Eva Palmer is supporting a three year project to put more proteaceous plants back into the landscape for these birds.
The initial phase was a trial of direct sowing by machine of proteaceous seed, which in the past has proved to be a big challenge because of the difficulty in collecting, treating and distributing the large seeds.
The trial showed that five species were suitable for direct sowing and the seed of the additional species were given to a local nursery to grow on for hand-planting this winter.
Recently Eva and her husband Mike were shown the plants at the nursery that have been grown specifically for the Monjebup project.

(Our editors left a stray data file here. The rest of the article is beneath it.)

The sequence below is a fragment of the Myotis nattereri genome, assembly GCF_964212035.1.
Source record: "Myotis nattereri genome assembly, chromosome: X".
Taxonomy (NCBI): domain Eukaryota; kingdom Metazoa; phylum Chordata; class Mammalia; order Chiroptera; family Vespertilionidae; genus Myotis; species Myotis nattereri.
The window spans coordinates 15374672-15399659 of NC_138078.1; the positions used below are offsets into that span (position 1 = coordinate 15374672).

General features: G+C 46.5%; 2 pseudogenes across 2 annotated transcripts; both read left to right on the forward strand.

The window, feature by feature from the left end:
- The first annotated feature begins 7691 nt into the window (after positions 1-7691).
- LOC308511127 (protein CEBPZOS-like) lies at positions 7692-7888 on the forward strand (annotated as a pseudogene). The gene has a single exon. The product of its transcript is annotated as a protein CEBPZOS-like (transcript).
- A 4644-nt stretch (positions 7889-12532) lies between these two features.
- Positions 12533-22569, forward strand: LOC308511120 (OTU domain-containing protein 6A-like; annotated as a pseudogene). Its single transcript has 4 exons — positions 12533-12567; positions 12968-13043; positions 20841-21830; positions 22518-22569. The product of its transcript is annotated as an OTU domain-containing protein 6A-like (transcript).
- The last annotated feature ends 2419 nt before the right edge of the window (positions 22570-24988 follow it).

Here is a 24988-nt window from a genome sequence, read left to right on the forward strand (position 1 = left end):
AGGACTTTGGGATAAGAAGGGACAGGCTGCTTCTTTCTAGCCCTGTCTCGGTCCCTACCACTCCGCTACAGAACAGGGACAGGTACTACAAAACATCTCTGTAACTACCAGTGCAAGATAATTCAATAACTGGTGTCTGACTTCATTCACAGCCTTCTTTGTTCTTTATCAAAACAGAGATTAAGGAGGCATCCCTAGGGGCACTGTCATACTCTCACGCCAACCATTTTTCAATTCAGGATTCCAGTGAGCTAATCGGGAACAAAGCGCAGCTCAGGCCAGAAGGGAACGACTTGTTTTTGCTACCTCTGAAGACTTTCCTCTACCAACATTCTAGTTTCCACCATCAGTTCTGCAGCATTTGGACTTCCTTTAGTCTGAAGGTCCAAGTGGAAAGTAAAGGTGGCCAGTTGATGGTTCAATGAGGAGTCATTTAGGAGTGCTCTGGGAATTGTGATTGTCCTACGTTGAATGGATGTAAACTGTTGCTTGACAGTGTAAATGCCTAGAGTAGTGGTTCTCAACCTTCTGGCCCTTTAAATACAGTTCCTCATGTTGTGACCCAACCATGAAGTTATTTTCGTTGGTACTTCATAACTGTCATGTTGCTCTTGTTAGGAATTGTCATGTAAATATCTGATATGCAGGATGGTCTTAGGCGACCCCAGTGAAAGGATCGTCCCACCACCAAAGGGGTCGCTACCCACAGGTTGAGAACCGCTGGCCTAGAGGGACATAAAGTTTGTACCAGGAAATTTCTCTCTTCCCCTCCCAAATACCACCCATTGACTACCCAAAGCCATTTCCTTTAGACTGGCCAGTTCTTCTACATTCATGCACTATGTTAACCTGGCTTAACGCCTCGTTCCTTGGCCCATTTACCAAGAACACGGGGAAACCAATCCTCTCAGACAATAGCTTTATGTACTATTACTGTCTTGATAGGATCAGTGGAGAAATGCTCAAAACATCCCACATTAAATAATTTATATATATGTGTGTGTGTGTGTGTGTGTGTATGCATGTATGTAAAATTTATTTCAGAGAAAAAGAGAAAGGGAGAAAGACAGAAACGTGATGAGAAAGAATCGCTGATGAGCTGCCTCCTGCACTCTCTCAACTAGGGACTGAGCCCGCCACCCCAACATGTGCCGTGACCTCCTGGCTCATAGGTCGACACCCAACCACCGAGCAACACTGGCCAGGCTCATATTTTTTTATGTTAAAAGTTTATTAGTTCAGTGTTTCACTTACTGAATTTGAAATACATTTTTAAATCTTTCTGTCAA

They then visited the site on Monjebup Reserve with myself (as Ecologist) and Landscape Manager, Simon Smale. Here they saw the direct sowing in action and also just what $8,000 worth of proteaceous seed looks like (see picture). It doesn't look like a lot!
As precious as gold, we were careful not to let any blow away in the wind.
With the amazing wet start to the planting season we're hoping for excellent results, which should see a return of Carnaby's Cockatoo to this part of the property within the next few years.